This page is about edible cookies. For other uses, see Cookie (disambiguation)
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a chocolate chip cookie

In the United States of America and Canada, a cookie (occasionally spelled "cooky") is a small, flat baked cake (British English biscuit). Its name comes from the Dutch word koekje which means "little cake". Cookies were first made from little pieces of cake batter that were cooked separately in order to test oven temperature. The ancestor of the cookie is said to have come from Persia according to many sources. (example) ( 2 (

They can be baked until crisp or only long enough that they stay soft, depending on the type of cookie. Cookies are made in a vast variety of styles, using an array of possible ingredients including sugars, spices, chocolate, butter, peanut butter, nuts or dried fruits.

Cookies are broadly classified according to how they are formed, including at least these categories:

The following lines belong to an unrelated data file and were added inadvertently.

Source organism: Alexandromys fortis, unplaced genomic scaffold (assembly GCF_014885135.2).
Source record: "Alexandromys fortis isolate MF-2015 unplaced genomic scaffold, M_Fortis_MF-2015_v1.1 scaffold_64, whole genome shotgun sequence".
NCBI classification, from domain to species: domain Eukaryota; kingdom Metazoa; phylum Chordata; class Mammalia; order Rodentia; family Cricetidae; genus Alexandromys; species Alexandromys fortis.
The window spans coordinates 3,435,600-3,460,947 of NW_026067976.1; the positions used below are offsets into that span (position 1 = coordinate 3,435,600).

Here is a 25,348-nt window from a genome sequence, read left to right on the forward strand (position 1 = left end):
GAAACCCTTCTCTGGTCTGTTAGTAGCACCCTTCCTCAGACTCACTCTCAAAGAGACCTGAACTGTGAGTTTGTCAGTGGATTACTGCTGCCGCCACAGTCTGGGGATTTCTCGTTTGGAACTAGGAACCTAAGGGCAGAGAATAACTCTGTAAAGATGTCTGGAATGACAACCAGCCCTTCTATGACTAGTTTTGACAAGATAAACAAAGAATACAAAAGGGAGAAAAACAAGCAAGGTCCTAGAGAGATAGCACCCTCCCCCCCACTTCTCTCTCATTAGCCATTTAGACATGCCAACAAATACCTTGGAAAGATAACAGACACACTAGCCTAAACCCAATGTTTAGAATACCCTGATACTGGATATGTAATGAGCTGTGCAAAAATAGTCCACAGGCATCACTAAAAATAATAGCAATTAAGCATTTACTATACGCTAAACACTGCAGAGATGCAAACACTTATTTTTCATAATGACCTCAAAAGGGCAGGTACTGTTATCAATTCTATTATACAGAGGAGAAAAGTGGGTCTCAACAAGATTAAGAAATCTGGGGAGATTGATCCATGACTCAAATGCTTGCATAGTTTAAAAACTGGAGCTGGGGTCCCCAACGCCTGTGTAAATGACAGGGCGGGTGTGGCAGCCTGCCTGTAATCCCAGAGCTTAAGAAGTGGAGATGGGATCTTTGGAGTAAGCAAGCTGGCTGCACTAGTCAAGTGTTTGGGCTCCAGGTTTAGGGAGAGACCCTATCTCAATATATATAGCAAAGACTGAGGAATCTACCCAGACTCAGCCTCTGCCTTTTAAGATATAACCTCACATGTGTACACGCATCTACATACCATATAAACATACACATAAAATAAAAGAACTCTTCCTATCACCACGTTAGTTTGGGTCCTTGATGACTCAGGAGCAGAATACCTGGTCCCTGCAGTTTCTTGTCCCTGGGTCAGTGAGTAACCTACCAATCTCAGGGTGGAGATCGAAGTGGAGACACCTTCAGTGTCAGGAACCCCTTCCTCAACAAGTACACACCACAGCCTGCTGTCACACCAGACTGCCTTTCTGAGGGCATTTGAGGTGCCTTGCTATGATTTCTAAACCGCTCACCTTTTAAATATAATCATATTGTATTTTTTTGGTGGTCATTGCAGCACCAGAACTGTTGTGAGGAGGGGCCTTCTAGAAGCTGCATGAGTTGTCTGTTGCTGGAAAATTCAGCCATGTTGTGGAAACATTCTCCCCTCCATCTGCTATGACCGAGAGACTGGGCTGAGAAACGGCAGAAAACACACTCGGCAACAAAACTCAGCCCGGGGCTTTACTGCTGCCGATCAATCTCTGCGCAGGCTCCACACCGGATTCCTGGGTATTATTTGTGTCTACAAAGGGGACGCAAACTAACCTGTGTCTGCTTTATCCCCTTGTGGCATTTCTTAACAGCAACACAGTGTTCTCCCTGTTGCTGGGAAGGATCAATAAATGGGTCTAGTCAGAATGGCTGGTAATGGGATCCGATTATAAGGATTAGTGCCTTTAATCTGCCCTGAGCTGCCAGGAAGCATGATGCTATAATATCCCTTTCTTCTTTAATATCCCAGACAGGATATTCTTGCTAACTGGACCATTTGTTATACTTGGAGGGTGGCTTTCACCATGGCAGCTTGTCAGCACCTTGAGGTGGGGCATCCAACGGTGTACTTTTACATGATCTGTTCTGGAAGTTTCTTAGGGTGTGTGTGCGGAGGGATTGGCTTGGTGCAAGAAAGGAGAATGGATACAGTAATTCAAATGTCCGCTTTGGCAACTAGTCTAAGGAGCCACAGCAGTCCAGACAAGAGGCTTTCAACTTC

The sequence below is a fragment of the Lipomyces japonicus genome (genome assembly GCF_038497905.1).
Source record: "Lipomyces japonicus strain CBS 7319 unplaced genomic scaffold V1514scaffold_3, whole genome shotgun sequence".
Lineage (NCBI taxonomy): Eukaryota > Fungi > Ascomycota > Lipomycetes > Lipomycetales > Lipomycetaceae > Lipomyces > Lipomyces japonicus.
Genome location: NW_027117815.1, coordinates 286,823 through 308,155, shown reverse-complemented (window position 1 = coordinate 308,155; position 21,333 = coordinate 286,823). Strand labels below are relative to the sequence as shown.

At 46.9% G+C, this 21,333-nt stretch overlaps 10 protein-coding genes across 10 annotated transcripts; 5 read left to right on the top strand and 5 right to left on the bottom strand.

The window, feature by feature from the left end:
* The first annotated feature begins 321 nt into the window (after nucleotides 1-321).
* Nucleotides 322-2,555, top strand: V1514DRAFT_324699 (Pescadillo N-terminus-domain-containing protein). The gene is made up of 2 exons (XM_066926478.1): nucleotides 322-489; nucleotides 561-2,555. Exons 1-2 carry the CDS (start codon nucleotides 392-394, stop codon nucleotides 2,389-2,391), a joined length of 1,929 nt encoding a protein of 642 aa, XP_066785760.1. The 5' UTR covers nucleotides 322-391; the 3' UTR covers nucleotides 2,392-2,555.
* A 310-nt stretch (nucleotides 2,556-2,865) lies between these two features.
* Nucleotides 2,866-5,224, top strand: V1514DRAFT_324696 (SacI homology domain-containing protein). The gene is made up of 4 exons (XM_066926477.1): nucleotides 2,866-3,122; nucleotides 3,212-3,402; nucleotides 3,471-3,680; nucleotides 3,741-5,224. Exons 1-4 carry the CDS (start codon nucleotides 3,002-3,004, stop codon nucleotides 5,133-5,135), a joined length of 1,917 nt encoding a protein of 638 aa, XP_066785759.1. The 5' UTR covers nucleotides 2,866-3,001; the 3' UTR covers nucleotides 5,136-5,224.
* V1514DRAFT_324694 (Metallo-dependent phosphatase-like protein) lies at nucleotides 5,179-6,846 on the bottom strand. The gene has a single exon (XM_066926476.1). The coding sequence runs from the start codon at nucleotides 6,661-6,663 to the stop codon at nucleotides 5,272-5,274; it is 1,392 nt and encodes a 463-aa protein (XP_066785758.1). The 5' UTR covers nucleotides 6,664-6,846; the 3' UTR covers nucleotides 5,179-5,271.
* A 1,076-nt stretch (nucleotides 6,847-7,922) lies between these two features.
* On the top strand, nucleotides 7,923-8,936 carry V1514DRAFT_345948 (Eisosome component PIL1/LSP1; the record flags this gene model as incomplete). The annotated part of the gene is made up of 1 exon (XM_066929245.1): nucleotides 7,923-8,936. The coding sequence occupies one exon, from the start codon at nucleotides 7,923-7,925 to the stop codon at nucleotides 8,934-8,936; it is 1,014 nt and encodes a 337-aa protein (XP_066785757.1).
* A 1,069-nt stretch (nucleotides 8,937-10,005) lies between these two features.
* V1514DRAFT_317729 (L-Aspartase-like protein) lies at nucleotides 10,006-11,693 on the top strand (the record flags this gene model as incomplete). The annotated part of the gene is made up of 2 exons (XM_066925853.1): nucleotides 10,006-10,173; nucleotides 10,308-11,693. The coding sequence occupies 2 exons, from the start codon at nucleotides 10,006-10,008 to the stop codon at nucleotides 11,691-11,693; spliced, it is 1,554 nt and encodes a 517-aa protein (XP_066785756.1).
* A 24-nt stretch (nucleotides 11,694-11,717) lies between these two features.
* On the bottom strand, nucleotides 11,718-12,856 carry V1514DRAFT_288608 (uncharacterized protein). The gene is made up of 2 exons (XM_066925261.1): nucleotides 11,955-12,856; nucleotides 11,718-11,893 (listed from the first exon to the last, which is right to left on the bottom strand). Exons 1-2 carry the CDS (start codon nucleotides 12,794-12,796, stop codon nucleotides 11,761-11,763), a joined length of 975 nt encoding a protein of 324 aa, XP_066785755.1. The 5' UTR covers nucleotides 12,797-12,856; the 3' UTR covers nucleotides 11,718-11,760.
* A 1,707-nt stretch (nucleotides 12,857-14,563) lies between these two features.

• Drop cookies are made from a relatively soft dough that is dropped by spoonfuls onto the baking sheet. During baking, the mounds of dough spread and flatten. Chocolate chip cookies are an example of drop cookies.
  • Refrigerator cookies are made from a stiff dough that is refrigerated to become even stiffer. The dough is typically shaped into cylinders which are sliced into round cookies before baking.
  • Molded cookies are also made from a stiffer dough that is molded into balls or cookie shapes by hand before baking. Snickerdoodles are an example of molded cookies.
  • Pressed cookies are made from a soft dough that is extruded from a cookie press into various decorative shapes before baking. Spritzgebck are an example of a pressed cookie.
  • Bar cookies consist of batter or other ingredients that are poured or pressed into a pan (sometimes in multiple layers), and cut into cookie-sized pieces after baking. Brownies are an example of a batter-type bar cookie, while Rice krispie treats are a bar cookie that doesn't require baking.

Commercially-produced cookies include many varieties of sandwich cookies filled with marshmallow, jam, or icing, as well as cookies covered with chocolate which may more closely resemble a type of confectionery.

Some specific types of cookies are:

At the beginning of the year, Girl Scouts in the United States sell Girl Scout cookies. The types of cookie vary from council to council. In the United States cookies are traditionally served with plain milk.

Template:Wikiquote See also Cookie Monster, cookie cutter.

de:Keks dk:Smkage eo:Biskvito fr:Cookie ja:クッキー pt:Bolacha


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